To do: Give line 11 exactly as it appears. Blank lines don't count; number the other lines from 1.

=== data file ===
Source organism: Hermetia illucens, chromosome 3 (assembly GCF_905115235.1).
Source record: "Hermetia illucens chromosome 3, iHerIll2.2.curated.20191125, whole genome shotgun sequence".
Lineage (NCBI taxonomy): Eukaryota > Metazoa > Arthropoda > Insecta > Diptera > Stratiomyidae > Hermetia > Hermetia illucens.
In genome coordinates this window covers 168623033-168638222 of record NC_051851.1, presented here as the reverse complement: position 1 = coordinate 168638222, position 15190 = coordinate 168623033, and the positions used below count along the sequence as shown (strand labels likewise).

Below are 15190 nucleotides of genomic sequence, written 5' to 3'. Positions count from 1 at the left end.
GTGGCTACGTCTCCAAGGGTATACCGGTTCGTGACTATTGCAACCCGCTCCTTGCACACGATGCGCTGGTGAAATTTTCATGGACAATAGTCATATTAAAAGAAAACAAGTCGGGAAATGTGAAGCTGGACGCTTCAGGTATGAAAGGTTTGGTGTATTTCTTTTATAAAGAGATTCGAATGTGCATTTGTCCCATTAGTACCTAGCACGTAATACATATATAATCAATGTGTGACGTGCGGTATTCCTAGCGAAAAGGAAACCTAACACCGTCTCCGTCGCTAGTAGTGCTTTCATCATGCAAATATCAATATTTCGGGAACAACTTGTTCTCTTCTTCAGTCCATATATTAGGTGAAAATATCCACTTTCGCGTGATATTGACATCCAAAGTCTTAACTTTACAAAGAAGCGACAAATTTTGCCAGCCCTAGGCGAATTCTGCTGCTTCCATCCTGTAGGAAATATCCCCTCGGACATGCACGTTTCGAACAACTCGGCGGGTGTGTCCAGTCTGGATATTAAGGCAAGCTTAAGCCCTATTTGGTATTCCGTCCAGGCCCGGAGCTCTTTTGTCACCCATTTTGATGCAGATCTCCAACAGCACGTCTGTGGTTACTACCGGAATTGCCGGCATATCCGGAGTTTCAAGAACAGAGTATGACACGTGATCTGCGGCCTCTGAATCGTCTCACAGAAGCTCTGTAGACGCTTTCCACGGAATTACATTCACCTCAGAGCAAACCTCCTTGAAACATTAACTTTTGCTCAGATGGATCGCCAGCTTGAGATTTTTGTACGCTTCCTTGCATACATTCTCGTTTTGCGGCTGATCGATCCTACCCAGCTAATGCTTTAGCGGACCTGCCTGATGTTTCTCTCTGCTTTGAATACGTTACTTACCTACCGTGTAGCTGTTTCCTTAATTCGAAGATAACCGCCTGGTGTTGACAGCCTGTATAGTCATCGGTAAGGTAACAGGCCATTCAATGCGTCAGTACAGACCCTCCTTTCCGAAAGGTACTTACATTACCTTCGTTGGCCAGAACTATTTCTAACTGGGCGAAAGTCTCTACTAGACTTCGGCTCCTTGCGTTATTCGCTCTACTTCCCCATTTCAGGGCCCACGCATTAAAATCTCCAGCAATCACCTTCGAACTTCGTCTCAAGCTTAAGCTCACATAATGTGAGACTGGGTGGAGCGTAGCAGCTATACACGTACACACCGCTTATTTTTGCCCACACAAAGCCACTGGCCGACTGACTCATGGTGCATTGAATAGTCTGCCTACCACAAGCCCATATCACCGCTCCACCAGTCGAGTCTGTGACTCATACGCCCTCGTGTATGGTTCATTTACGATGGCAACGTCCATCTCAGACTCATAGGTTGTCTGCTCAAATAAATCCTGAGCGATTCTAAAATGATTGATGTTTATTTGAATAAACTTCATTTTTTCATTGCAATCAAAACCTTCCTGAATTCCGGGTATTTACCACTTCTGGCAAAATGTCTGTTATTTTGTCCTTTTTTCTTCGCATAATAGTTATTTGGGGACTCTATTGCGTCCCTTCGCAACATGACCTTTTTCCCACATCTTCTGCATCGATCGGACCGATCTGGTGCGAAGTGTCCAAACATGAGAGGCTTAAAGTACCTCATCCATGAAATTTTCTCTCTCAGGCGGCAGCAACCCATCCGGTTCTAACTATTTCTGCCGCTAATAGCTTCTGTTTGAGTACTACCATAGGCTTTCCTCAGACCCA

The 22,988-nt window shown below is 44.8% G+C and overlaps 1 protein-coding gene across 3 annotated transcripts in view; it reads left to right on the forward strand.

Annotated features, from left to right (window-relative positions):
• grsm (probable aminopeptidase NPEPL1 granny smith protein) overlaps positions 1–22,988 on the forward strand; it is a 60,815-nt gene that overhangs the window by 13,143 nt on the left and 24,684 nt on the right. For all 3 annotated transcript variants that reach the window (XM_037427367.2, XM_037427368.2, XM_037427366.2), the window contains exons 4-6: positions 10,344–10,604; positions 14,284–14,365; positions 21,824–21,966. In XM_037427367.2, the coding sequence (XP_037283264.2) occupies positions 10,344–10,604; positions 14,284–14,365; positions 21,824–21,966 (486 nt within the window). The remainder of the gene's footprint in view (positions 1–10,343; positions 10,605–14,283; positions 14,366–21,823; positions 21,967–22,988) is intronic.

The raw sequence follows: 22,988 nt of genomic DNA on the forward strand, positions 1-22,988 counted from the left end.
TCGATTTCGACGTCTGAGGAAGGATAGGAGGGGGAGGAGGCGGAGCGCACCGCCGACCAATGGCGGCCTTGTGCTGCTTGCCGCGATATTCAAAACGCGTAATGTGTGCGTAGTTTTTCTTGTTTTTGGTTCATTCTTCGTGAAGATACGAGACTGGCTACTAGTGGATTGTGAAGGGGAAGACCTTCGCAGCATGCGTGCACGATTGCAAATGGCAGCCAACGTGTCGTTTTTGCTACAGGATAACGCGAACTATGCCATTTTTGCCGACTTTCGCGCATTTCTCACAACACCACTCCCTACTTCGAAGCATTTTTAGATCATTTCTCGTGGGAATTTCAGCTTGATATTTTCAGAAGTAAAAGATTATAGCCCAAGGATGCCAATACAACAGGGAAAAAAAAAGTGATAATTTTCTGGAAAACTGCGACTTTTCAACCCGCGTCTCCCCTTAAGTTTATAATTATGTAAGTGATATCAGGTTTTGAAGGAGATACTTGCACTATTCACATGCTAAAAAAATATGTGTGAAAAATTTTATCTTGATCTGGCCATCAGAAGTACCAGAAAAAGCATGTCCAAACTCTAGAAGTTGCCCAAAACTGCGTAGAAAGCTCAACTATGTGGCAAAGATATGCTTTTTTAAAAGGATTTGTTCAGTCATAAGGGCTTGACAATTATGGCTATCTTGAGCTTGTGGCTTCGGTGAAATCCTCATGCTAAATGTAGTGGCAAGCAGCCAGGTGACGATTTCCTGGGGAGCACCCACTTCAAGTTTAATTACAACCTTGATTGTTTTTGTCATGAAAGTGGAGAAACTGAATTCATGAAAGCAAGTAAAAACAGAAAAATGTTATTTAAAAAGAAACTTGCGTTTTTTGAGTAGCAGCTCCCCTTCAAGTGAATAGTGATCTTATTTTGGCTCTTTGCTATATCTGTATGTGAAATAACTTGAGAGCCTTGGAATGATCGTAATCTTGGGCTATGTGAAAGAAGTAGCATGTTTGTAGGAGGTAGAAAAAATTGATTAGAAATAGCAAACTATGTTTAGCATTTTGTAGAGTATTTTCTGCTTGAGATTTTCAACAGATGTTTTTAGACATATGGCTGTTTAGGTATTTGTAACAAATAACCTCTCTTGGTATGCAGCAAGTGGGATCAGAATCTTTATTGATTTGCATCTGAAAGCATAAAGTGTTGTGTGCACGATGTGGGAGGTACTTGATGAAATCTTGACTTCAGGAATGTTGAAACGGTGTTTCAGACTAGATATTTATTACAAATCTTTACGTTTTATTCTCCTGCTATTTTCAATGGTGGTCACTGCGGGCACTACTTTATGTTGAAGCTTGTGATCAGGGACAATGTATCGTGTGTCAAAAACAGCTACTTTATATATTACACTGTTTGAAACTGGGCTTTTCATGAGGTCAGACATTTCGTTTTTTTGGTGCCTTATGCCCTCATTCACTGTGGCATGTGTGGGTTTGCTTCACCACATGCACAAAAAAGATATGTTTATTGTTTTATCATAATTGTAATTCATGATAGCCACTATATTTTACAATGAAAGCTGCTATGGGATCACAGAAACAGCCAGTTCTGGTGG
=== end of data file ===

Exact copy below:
TCGATTTCGACGTCTGAGGAAGGATAGGAGGGGGAGGAGGCGGAGCGCACCGCCGACCAATGGCGGCCTTGTGCTGCTTGCCGCGATATTCAAAACGCGTAATGTGTGCGTAGTTTTTCTTGTTTTTGGTTCATTCTTCGTGAAGATACGAGACTGGCTACTAGTGGATTGTGAAGGGGAAGACCTTCGCAGCATGCGTGCACGATTGCAAATGGCAGCCAACGTGTCGTTTTTGCTACAGGATAACGCGAACTATGCCATTTTTGCCGACTTTCGCGCATTTCTCACAACACCACTCCCTACTTCGAAGCATTTTTAGATCATTTCTCGTGGGAATTTCAGCTTGATATTTTCAGAAGTAAAAGATTATAGCCCAAGGATGCCAATACAACAGGGAAAAAAAAAGTGATAATTTTCTGGAAAACTGCGACTTTTCAACCCGCGTCTCCCCTTAAGTTTATAATTATGTAAGTGATATCAGGTTTTGAAGGAGATACTTGCACTATTCACATGCTAAAAAAATATGTGTGAAAAATTTTATCTTGATCTGGCCATCAGAAGTACCAGAAAAAGCATGTCCAAACTCTAGAAGTTGCCCAAAACTGCGTAGAAAGCTCAACTATGTGGCAAAGATATGCTTTTTTAAAAGGATTTGTTCAGTCATAAGGGCTTGACAATTATGGCTATCTTGAGCTTGTGGCTTCGGTGAAATCCTCATGCTAAATGTAGTGGCAAGCAGCCAGGTGACGATTTCCTGGGGAGCACCCACTTCAAGTTTAATTACAACCTTGATTGTTTTTGTCATGAAAGTGGAGAAACTGAATTCATGAAAGCAAGTAAAAACAGAAAAATGTTATTTAAAAAGAAACTTGCGTTTTTTGAGTAGCAGCTCCCCTTCAAGTGAATAGTGATCTTATTTTGGCTCTTTGCTATATCTGTATGTGAAATAACTTGAGAGCCTTGGAATGATCGTAATCTTGGGCTATGTGAAAGAAGTAGCATGTTTGTAGGAGGTAGAAAAAATTGATTAGAAATAGCAAACTATGTTTAGCATTTTGTAGAGTATTTTCTGCTTGAGATTTTCAACAGATGTTTTTAGACATATGGCTGTTTAGGTATTTGTAACAAATAACCTCTCTTGGTATGCAGCAAGTGGGATCAGAATCTTTATTGATTTGCATCTGAAAGCATAAAGTGTTGTGTGCACGATGTGGGAGGTACTTGATGAAATCTTGACTTCAGGAATGTTGAAACGGTGTTTCAGACTAGATATTTATTACAAATCTTTACGTTTTATTCTCCTGCTATTTTCAATGGTGGTCACTGCGGGCACTACTTTATGTTGAAGCTTGTGATCAGGGACAATGTATCGTGTGTCAAAAACAGCTACTTTATATATTACACTGTTTGAAACTGGGCTTTTCATGAGGTCAGACATTTCGTTTTTTTGGTGCCTTATGCCCTCATTCACTGTGGCATGTGTGGGTTTGCTTCACCACATGCACAAAAAAGATATGTTTATTGTTTTATCATAATTGTAATTCATGATAGCCACTATATTTTACAATGAAAGCTGCTATGGGATCACAGAAACAGCCAGTTCTGGTGG